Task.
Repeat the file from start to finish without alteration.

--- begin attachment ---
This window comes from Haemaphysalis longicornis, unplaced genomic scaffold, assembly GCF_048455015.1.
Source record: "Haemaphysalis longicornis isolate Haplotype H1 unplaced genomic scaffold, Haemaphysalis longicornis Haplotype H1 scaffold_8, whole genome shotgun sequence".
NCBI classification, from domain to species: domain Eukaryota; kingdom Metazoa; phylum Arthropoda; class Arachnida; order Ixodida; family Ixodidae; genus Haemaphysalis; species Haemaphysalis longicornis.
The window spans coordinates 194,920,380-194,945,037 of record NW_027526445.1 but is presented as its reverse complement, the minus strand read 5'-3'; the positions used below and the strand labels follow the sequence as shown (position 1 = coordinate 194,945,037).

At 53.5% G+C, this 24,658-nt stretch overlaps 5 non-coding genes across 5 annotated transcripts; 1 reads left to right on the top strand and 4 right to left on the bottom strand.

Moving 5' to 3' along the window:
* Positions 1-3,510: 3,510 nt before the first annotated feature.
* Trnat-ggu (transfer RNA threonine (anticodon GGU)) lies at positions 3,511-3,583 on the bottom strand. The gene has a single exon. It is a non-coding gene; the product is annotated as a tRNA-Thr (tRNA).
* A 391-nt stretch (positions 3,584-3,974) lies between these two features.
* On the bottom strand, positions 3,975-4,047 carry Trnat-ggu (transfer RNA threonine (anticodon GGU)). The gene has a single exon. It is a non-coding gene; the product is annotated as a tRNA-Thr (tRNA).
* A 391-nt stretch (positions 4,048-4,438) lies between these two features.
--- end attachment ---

This window comes from Haemaphysalis longicornis, unplaced genomic scaffold, assembly GCF_048455015.1.
Source record: "Haemaphysalis longicornis isolate Haplotype H1 unplaced genomic scaffold, Haemaphysalis longicornis Haplotype H1 scaffold_8, whole genome shotgun sequence".
NCBI classification, from domain to species: domain Eukaryota; kingdom Metazoa; phylum Arthropoda; class Arachnida; order Ixodida; family Ixodidae; genus Haemaphysalis; species Haemaphysalis longicornis.
The window spans coordinates 194,920,380-194,945,037 of record NW_027526445.1 but is presented as its reverse complement, the minus strand read 5'-3'; the positions used below and the strand labels follow the sequence as shown (position 1 = coordinate 194,945,037).

At 53.5% G+C, this 24,658-nt stretch overlaps 5 non-coding genes across 5 annotated transcripts; 1 reads left to right on the top strand and 4 right to left on the bottom strand.

Moving 5' to 3' along the window:
* Positions 1-3,510: 3,510 nt before the first annotated feature.
* Trnat-ggu (transfer RNA threonine (anticodon GGU)) lies at positions 3,511-3,583 on the bottom strand. The gene has a single exon. It is a non-coding gene; the product is annotated as a tRNA-Thr (tRNA).
* A 391-nt stretch (positions 3,584-3,974) lies between these two features.
* On the bottom strand, positions 3,975-4,047 carry Trnat-ggu (transfer RNA threonine (anticodon GGU)). The gene has a single exon. It is a non-coding gene; the product is annotated as a tRNA-Thr (tRNA).
* A 391-nt stretch (positions 4,048-4,438) lies between these two features.